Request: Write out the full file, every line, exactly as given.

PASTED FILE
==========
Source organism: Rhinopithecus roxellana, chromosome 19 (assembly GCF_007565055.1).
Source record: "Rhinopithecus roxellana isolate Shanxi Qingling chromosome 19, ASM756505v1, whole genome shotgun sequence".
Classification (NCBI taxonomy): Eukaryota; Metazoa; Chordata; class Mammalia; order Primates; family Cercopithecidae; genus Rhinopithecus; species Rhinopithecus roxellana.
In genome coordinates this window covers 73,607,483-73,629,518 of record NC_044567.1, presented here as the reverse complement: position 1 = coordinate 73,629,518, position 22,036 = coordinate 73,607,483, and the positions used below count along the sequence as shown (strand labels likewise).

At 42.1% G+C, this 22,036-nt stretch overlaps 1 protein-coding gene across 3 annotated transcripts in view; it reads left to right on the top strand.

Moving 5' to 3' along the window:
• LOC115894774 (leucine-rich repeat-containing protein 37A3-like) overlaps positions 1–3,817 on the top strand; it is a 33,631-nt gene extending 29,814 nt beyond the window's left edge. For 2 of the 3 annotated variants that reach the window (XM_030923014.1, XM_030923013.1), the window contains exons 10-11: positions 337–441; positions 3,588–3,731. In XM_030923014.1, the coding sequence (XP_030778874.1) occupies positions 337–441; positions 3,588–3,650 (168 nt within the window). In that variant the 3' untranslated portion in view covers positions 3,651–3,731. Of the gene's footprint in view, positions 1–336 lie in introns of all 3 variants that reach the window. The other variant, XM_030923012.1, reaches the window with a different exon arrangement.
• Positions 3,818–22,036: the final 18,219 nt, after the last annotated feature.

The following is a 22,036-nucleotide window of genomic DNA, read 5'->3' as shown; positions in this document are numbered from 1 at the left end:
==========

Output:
Source organism: Rhinopithecus roxellana, chromosome 19 (assembly GCF_007565055.1).
Source record: "Rhinopithecus roxellana isolate Shanxi Qingling chromosome 19, ASM756505v1, whole genome shotgun sequence".
Classification (NCBI taxonomy): Eukaryota; Metazoa; Chordata; class Mammalia; order Primates; family Cercopithecidae; genus Rhinopithecus; species Rhinopithecus roxellana.
In genome coordinates this window covers 73,607,483-73,629,518 of record NC_044567.1, presented here as the reverse complement: position 1 = coordinate 73,629,518, position 22,036 = coordinate 73,607,483, and the positions used below count along the sequence as shown (strand labels likewise).

At 42.1% G+C, this 22,036-nt stretch overlaps 1 protein-coding gene across 3 annotated transcripts in view; it reads left to right on the top strand.

Moving 5' to 3' along the window:
• LOC115894774 (leucine-rich repeat-containing protein 37A3-like) overlaps positions 1–3,817 on the top strand; it is a 33,631-nt gene extending 29,814 nt beyond the window's left edge. For 2 of the 3 annotated variants that reach the window (XM_030923014.1, XM_030923013.1), the window contains exons 10-11: positions 337–441; positions 3,588–3,731. In XM_030923014.1, the coding sequence (XP_030778874.1) occupies positions 337–441; positions 3,588–3,650 (168 nt within the window). In that variant the 3' untranslated portion in view covers positions 3,651–3,731. Of the gene's footprint in view, positions 1–336 lie in introns of all 3 variants that reach the window. The other variant, XM_030923012.1, reaches the window with a different exon arrangement.
• Positions 3,818–22,036: the final 18,219 nt, after the last annotated feature.

The following is a 22,036-nucleotide window of genomic DNA, read 5'->3' as shown; positions in this document are numbered from 1 at the left end: